Zoom adds tools to let you block, report people disrupting your meetings

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Zoom will now let you temporarily pause meetings so you can kick out “Zoombombers” or disruptive individuals, the company announced. As Zoom usage skyrocketed during the pandemic, pranksters and hackers found ways to invade Zoom calls and display shocking videos and disruptive content, a practice that has become known as “Zoombombing.” With Zoom’s new security feature, you’ll be able to suspend a meeting to block bad content from being shown and also report the Zoombomber to Zoom. Zoom says the new feature is being enabled by default for all free and paid users and is available on the clients for Mac, PC, and Linux, as well as Zoom’s mobile apps. In April, Zoom announced a 90-day feature freeze to fix privacy and security issues on the platform that came to light following the massive surge in users relying on it during the pandemic. Many of Zoom’s resulting improvements, such as turning waiting rooms on by default for basic, single-license Pro, and education accounts, could help make it harder for Zoombombers to infiltrate meetings.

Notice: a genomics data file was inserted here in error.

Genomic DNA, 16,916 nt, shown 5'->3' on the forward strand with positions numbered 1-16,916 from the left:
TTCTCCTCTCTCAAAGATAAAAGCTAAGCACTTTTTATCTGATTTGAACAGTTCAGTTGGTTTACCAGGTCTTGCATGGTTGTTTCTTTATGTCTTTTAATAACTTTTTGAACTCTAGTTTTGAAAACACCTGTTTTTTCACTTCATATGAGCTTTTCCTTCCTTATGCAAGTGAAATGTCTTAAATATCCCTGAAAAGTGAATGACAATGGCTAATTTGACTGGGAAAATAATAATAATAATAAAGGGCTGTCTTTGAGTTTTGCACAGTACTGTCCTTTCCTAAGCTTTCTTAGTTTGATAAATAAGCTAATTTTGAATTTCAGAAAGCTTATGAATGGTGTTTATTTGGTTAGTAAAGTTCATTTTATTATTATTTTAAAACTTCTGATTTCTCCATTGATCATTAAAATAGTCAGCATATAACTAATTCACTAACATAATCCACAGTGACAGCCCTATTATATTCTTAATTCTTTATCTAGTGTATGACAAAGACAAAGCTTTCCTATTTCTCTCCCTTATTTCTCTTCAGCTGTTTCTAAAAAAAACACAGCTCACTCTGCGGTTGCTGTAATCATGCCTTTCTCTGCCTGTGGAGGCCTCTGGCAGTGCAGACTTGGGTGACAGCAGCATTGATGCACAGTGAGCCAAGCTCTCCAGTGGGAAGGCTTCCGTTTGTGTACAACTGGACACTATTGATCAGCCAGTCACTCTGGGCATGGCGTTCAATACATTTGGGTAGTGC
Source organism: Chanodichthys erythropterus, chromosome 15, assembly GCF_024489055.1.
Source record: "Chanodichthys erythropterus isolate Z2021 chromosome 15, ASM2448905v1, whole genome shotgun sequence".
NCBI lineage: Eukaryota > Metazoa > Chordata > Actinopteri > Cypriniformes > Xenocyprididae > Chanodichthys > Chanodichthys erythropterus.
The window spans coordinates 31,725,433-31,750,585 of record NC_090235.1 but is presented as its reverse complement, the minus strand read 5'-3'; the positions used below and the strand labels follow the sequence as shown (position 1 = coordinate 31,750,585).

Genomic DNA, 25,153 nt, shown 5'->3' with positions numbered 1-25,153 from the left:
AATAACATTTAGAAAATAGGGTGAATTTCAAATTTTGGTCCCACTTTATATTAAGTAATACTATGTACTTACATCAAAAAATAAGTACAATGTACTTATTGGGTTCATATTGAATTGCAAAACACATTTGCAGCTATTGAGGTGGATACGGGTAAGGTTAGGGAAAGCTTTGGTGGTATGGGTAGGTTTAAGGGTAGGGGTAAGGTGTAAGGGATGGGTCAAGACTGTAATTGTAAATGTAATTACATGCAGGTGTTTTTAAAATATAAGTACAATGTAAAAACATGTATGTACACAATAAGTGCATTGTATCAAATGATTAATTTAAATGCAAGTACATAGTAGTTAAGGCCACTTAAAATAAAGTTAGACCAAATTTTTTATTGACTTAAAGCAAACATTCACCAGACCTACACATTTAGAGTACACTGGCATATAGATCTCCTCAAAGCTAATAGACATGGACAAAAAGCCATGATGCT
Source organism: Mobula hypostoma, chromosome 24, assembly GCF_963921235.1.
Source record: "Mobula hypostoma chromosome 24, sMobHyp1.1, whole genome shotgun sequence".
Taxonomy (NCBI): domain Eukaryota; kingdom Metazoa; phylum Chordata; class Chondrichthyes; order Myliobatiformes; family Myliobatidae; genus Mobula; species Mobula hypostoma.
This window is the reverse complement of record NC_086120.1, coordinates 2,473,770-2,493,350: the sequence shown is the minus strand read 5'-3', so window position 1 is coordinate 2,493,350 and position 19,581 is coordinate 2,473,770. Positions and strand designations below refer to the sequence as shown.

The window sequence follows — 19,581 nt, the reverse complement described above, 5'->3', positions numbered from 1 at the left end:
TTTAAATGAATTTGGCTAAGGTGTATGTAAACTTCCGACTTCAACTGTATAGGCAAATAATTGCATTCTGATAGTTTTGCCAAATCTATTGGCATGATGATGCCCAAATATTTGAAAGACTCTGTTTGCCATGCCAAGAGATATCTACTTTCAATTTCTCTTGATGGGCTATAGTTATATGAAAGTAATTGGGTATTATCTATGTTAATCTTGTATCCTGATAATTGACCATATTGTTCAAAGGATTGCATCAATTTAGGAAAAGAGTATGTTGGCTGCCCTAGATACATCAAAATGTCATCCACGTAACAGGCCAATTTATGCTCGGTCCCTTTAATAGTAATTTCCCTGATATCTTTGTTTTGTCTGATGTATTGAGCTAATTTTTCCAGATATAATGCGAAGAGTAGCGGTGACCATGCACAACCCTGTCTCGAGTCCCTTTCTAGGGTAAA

Twitch is testing ‘multiplayer ads’ that creators can use to make money

Twitch is rolling out something, its calling “multiplayer ads” in closed beta. They’re ads triggered by streamers that all viewers watch. After one of these ads plays, creators can run a poll for their viewers that awards the streamer bits depending on how many viewers participate. “In true Twitch spirit – we want our creators and fans to have the opportunity to experience everything together, and support their favourite creators along the way,” wrote a Twitch spokesperson. Twitch has been tinkering with its ads a lot this year. Between September and November alone, the company has gone from testing unskippable midroll ads to breaking ad-blockers. Also, multiplayer ads are a pretty logical development because nobody is happy with the state of Twitch ads right now. They’re intrusive, and they also don’t benefit most creators. Multiplayer ads will benefit creators more directly, presumably at higher rates than traditional CPMs – even if those payments are coming in the form of Twitch’s own currency. The Twitch spokesperson confirmed that bit payouts on multiplayer ads are additive to traditional CPMs, so running these ads will pay out twice. It’s nice to see Twitch experimenting with new ad formats beyond traditional, targeted video ads.